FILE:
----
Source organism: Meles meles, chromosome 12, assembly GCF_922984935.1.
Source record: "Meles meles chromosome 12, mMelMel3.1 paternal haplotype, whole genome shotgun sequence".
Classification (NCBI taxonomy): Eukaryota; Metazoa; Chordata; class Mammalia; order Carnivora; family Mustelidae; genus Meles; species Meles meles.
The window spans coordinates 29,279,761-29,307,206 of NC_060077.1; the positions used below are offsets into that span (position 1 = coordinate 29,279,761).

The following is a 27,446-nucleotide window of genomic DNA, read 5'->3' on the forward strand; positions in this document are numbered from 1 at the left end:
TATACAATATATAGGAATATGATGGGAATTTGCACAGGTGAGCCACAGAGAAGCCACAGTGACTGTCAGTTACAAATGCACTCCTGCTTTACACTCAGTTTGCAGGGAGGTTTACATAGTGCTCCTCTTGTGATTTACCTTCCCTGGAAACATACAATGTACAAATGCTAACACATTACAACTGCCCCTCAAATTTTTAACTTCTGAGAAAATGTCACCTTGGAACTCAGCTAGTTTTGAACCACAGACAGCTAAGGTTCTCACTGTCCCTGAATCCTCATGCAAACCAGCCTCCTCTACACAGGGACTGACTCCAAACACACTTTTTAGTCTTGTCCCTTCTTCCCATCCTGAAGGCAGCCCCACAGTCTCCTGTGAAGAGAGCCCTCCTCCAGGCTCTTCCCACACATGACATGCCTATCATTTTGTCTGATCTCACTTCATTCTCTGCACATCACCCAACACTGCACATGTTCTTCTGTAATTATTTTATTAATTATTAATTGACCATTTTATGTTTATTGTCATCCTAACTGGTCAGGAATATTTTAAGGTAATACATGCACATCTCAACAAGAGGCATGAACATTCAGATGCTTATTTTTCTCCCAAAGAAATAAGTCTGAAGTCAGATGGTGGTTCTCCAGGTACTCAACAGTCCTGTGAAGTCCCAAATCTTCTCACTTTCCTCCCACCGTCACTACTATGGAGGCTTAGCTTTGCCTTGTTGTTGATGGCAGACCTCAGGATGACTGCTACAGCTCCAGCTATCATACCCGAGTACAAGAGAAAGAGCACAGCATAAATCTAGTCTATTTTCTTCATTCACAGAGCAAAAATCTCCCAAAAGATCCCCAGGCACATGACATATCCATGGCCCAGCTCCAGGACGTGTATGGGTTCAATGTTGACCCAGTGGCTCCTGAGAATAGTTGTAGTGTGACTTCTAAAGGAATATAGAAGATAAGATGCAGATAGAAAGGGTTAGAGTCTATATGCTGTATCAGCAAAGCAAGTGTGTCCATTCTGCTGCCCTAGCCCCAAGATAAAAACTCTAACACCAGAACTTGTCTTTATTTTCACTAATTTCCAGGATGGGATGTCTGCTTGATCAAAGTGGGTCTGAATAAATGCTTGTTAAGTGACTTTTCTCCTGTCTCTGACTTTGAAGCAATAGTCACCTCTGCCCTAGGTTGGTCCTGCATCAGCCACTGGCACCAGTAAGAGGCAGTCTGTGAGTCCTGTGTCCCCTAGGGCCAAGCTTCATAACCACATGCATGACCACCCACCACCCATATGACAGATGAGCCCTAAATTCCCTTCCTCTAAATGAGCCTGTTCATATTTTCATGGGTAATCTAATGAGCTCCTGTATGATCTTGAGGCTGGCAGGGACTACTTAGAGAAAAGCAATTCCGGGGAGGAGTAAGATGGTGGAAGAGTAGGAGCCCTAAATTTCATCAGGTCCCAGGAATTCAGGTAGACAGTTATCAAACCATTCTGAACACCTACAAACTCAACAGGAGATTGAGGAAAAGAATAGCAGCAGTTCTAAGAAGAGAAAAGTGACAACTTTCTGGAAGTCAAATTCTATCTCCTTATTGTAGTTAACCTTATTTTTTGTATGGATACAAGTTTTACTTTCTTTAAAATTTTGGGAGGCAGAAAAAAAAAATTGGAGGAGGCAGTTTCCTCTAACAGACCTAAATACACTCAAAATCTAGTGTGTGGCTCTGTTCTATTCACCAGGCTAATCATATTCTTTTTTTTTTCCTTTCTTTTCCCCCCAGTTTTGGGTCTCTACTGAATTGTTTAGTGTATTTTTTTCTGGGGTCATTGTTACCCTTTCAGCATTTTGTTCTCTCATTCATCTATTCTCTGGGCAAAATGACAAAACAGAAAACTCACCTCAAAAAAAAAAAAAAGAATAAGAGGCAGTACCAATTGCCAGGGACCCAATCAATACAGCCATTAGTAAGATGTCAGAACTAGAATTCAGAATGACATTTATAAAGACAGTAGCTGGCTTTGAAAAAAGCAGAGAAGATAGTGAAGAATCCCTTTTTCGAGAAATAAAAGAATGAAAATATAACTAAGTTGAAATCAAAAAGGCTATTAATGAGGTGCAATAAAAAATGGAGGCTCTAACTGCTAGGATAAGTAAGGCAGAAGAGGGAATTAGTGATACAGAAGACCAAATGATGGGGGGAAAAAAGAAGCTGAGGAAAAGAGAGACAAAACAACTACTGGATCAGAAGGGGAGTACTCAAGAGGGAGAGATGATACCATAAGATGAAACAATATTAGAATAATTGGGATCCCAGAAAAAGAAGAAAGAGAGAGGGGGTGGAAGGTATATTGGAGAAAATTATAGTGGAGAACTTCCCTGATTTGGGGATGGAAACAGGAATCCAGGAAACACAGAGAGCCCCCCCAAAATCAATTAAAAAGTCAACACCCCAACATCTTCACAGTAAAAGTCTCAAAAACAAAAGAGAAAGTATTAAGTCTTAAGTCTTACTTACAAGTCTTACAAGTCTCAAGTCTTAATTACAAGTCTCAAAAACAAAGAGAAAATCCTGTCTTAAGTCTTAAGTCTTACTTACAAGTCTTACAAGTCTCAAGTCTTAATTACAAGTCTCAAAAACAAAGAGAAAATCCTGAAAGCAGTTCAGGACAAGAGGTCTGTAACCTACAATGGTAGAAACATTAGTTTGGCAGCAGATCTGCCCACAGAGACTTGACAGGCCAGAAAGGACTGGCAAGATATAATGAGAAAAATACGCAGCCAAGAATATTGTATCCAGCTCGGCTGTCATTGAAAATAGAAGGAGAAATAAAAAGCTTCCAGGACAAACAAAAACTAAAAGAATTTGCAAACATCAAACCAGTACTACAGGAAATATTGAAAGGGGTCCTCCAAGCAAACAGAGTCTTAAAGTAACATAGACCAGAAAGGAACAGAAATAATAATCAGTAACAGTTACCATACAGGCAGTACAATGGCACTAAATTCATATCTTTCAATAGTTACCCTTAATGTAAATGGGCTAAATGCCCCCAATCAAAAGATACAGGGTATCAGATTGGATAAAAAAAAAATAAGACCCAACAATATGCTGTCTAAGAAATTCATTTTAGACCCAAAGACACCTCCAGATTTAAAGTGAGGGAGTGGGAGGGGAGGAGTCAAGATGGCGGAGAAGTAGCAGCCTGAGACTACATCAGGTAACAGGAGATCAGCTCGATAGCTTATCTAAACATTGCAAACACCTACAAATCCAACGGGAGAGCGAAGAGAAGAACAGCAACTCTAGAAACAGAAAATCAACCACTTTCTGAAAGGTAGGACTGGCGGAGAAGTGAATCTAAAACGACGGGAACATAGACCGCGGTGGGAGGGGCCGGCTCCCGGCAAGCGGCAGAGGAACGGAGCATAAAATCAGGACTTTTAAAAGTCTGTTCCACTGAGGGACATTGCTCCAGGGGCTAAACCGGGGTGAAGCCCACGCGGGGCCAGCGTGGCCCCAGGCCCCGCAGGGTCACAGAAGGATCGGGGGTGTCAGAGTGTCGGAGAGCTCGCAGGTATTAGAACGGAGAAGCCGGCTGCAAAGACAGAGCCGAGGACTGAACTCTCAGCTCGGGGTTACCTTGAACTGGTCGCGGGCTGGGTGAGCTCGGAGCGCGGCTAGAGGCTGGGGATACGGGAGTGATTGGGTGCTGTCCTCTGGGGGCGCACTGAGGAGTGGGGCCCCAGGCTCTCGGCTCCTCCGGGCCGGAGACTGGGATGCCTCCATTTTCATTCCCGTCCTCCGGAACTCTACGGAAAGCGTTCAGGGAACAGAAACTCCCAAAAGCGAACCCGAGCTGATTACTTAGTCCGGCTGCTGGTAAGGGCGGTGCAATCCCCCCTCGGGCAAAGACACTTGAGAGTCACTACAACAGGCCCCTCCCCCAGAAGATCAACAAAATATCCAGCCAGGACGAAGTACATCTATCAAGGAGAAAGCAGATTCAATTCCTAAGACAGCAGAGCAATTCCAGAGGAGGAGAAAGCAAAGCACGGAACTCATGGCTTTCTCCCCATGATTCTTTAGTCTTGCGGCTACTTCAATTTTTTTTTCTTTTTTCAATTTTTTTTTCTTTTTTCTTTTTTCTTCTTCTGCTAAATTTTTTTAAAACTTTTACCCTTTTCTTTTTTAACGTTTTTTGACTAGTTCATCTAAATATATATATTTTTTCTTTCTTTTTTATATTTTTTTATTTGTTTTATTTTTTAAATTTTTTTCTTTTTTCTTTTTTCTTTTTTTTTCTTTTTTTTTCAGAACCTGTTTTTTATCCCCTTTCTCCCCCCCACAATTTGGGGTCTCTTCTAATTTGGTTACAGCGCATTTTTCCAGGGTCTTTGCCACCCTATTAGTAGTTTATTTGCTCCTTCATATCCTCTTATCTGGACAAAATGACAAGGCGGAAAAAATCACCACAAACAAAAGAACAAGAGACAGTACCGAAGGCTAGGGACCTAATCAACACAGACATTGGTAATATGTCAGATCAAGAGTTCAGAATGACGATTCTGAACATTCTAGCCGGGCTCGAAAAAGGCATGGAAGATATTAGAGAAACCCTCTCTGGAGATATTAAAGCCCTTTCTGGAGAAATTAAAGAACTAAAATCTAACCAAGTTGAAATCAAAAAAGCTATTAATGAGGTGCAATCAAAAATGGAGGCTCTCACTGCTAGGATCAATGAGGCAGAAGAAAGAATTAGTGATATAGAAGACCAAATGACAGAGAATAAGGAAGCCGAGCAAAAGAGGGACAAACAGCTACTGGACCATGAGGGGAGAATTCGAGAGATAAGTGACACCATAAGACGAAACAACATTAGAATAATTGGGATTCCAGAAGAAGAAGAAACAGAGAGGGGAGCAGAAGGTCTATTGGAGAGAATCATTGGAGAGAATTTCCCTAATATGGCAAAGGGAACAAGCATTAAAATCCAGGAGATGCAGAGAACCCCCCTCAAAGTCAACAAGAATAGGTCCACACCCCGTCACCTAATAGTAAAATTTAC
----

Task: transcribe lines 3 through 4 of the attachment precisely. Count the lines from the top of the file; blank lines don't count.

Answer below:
Classification (NCBI taxonomy): Eukaryota; Metazoa; Chordata; class Mammalia; order Carnivora; family Mustelidae; genus Meles; species Meles meles.
The window spans coordinates 29,279,761-29,307,206 of NC_060077.1; the positions used below are offsets into that span (position 1 = coordinate 29,279,761).